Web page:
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Hope for Families Touched by Suicide

Hope for Families Touched by Suicide

Yesterday I listened to callers on a local radio talk show discuss whether or not suicide was an unpardonable sin (whether or not a person can commit suicide and still go to heaven). It’s always interesting to me how a subject like this can spark heated discussion among people who ordinarily wouldn’t discuss spiritual things. It’s also interesting to discover how diverse the range of opinions is on the subject.

The discussion left me feeling sad for families who have been touched by suicide. I can only imagine (as displayed by the call-in discussion) how many unresolved questions must linger in their minds.

Here are a few thoughts that will hopefully bring encouragement and add clarity to the conversation:

1)   The test of eternal life is not whether or not a person takes their life, but whether or not they have received Christ’s life. No person will enter Heaven because of a good life or great deeds. Rather, eternal life comes by grace through faith in Jesus (Eph. 2:8-9).

2)   The issue of suicide is serious because it deals with the sanctity of life (Genesis 1:26). Life is a precious gift of God created for a worship-purpose.

3)   At the same time, ALL SIN is a serious offense to a holy God—no sin can be taken lightly (Psalm 51:4).

4)   Yet, there is NO SIN that is more powerful than Christ’s atonement (I Cor. 15:57).

Having said all of that, I think the issue comes down to two more items. First, the issue of confession: If a person has taken their life, and cannot confess their sin, how can they be forgiven?

Interestingly, you only hear this question when it comes to suicide. You never hear someone say, “John told a lie right before he died, so I’m worried he’s not going to heaven.” The fact of the matter is that if a person is IN CHRIST, his salvation is not dependent upon continuing to confess each sin after his conversion. That would make salvation dependent upon something other than Christ alone. Confession is, however, important for the person’s fellowship with God—but it doesn’t change the person’s standing before God—which leads to the second issue: Righteousness.

When a person comes to Christ, not only are their sins forgiven, but also they simultaneously receive the righteousness of Christ (Romans 5:18).

When we think of salvation as merely the forgiveness of sin, it can give us the false impression that a “clean slate” is what gets us into Heaven—as if Christ did us a great favor and now its up to us to “keep it up.” But that totally defeats the biblical concept of grace.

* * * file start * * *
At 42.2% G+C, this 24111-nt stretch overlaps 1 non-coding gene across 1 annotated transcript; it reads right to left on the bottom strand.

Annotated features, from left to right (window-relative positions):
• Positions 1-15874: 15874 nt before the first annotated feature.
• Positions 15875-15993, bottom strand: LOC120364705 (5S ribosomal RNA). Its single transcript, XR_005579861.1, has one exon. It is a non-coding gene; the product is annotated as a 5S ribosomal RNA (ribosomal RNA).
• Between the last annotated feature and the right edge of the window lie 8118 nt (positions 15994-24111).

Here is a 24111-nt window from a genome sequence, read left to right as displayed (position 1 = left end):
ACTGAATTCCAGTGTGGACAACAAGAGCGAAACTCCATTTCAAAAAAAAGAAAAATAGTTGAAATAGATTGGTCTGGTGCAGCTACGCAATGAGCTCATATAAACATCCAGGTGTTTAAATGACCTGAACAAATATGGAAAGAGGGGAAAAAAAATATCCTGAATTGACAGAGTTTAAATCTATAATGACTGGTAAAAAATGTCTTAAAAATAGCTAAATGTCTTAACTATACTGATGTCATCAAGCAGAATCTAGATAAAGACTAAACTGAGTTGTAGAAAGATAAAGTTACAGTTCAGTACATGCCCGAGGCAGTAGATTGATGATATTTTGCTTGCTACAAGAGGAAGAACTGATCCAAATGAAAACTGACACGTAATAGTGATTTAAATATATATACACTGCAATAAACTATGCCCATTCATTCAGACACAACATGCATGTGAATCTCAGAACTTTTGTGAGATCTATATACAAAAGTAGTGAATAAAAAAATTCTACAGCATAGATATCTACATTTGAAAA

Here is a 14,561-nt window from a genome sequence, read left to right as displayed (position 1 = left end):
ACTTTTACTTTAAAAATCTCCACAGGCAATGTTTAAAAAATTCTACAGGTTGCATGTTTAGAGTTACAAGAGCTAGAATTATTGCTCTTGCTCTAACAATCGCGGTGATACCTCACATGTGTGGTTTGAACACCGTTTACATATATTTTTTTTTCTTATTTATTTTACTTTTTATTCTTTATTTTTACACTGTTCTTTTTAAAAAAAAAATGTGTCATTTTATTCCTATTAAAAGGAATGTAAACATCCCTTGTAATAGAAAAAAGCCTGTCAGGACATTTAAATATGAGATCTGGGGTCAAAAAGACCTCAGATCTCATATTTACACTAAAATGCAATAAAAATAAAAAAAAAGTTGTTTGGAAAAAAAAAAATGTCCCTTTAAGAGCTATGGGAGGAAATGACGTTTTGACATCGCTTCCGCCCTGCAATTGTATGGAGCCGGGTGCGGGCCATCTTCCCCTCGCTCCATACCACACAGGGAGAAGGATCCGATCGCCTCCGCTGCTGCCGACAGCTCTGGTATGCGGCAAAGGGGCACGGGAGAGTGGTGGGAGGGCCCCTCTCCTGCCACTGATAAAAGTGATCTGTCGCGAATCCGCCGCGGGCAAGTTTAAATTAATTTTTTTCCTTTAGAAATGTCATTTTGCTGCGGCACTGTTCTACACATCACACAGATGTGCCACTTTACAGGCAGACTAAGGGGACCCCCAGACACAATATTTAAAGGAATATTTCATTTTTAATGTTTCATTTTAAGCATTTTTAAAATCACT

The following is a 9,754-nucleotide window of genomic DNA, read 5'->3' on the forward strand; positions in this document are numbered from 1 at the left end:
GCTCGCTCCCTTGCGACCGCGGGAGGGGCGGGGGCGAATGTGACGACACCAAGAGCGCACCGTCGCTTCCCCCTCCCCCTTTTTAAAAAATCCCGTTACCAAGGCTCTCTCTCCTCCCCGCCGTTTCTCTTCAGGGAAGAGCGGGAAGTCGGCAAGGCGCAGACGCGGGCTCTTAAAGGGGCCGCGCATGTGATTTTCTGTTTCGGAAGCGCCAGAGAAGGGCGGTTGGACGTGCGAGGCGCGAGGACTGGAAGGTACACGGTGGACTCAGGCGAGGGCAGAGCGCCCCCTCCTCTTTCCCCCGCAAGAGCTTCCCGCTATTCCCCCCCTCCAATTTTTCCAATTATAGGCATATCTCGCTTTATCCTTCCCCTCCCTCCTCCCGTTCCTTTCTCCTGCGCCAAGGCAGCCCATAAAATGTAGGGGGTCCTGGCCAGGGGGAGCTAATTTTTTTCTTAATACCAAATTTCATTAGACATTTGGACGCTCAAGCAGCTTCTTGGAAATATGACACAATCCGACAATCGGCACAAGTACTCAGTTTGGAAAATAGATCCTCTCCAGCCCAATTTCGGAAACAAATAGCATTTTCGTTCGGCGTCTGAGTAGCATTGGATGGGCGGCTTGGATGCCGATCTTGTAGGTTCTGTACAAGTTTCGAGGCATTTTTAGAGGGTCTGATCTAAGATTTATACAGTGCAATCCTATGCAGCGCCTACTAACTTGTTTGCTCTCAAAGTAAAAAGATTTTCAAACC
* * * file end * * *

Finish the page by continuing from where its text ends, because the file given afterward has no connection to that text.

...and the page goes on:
But when we couple the idea of forgiveness with the truth of righteousness, it is difficult to fall into that false assumption. Jesus said, “For I tell you, unless your righteousness exceeds that of the scribes and Pharisees, you will never enter the kingdom of heaven” (Matthew 5:20). That truth ought to shock us—after all, the Pharisees and scribes kept the letter of the law! But even their grandest efforts didn’t please God.

The good news is that in salvation, Christ not only forgives our sin, but He gives us His righteousness! It is Christ’s righteousness that makes us pleasing to God—without which we cannot enter heaven.

Christ’s righteousness is a gift that we didn’t earn. And if we never did anything to deserve it in the first place, we certainly can’t do anything to lose it. Instead, it is a covering over our sin that allows God to see us the way He sees His Son—even when we commit sin—including suicide.

This article originally appeared here.

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After serving in campus ministry at the University of Central Arkansas and coordinating student conferences for the Department of Church Ministries from 2000-2005, Scott pastored Wyatt Baptist Church in El Dorado Arkansas. In 2008, Scott’s wife, Jill, passed away in an automobile accident. He recalls, “God used our Church to be Christ to my family and me during that time.” After seven years of pastoring, Scott was selected as the Executive Director of DiscipleGuide Church Reources, a department of the Baptist Missionary Association of America. Scott’s most important ministry is to his son, Bryce.